Normally it is cooked with beef and vegetable. I didn't have beef at that time. So, if that happens, what Korean normally does is to substitute beef with pressed tofu for an equally tasty vegetarian dish.
I didn't have that either. Well, so be it. I improvised.
Korean transparent noodle vs Chinese glass noodle
Korean transparent noodle is different from Chinese glass noodle, it is more chewy. I can still vividly remember when I was 17, studying in British Council to 'upgrade' my English after SPM, one of my classmates was a Korean lady whose husband was working in KL then. We were so terribly bad in spoken English that we could only smile at each other as greetings then... until one day, as you can roughly figure it out by now, she invited me over to her house for lunch. Maybe she was charmed by my smile huh? I gladly accepted it. :-p
As a matter of fact, 4 classmates were invited, including myself (so my smile was not so charming after all. Haha... ). That was my first Korean dining experience. Traditional Korean dishes that were totally alien to me (not many people then had the privilege to dine in Korean restaurants or with Korean families, you know?) She cooked for us a few traditional Korean dishes, transparent noodles was one of them. I was telling CY that it was different from Chinese glass noodle and we must find it and cook it.
After cooking this, my memory was refreshed. We lost touch after graduation. I wondered how is she now? She was such a good host with superb culinary skill. Her grace gestures warm my heart with fond memory.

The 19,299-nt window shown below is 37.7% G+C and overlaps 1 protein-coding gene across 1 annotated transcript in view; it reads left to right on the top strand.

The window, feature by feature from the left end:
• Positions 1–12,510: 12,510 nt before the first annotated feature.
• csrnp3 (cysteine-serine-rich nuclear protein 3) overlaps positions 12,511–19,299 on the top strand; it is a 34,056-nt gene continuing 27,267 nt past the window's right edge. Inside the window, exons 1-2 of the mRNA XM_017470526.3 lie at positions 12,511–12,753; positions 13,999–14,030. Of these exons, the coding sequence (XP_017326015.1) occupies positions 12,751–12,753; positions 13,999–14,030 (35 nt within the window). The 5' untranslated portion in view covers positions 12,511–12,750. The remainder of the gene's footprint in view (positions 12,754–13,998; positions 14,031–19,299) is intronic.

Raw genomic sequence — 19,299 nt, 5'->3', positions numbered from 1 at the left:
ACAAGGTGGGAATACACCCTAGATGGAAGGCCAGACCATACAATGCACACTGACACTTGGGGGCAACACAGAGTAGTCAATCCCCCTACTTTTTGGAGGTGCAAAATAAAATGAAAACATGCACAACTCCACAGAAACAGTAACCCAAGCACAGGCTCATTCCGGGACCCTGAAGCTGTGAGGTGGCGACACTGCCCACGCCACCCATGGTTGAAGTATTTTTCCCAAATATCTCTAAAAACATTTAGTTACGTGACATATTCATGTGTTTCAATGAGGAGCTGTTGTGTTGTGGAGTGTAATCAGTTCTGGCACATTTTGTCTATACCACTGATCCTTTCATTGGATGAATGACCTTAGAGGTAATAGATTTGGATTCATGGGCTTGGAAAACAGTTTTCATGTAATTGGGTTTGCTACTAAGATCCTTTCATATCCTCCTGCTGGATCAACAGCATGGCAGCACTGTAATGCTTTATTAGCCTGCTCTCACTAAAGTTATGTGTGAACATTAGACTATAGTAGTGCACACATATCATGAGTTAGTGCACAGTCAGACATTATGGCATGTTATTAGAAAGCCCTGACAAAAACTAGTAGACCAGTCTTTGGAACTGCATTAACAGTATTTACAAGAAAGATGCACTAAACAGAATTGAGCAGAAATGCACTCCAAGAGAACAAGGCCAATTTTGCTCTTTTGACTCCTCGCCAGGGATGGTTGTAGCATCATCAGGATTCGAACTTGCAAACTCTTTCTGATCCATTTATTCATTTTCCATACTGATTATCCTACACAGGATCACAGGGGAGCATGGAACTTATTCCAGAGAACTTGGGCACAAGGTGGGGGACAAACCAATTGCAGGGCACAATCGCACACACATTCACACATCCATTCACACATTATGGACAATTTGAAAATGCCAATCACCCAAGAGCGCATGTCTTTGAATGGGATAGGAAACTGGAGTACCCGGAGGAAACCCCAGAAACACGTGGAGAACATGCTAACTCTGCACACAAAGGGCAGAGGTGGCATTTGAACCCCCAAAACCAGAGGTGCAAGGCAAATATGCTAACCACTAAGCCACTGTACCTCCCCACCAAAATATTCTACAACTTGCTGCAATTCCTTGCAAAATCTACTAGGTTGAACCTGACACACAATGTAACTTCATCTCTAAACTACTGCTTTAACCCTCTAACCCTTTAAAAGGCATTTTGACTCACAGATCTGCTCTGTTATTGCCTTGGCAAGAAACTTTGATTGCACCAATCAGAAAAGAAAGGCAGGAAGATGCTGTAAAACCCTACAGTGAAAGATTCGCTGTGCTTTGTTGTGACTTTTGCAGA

1 packet (250g) dried sweet potato starch noodles (soaked in hot water for 30 minutes, drained)
1 tbs soy sauce
1 tbs sugar
1 tbs sesame oil
1 tsp salt
¼ tsp ground white pepper
1 onion, thinly sliced
2 cloves of garlic, finely chopped
4 dried black Chinese mushrooms, rinsed, soaked in hot water for 30 minutes to soften, stems discarded and caps thinly sliced
1 carrot, cut in sections, then into thin strips
Some chives,, cut in sections,
1 scallion, cut in sections, then into thin strips
2 chili, cut in sections, then into thin strips
1 cup of bean sprout
1 tbs soy sauce
½ tsp salt
½ cup water
- Bring a pot of water to a boil and cook the noodles for 8 minutes (see packing instructions). Drain well, season with the soy sauce, sugar, sesame oil, salt and pepper and set aside.
- Heat 1 tablespoon of the oil in the wok, add the onion and garlic, stir-fry until transparent. Add the mushrooms and stir-fry for 2 minutes. Then increase the heat slightly and add the carrot, bean sprout, chives and chili. Stir-fry for another 2 minutes. Add the soy sauce, salt and water. Stir-fry until the vegetables are tender and the liquid has evaporated.
- Toss the noodles and vegetables together.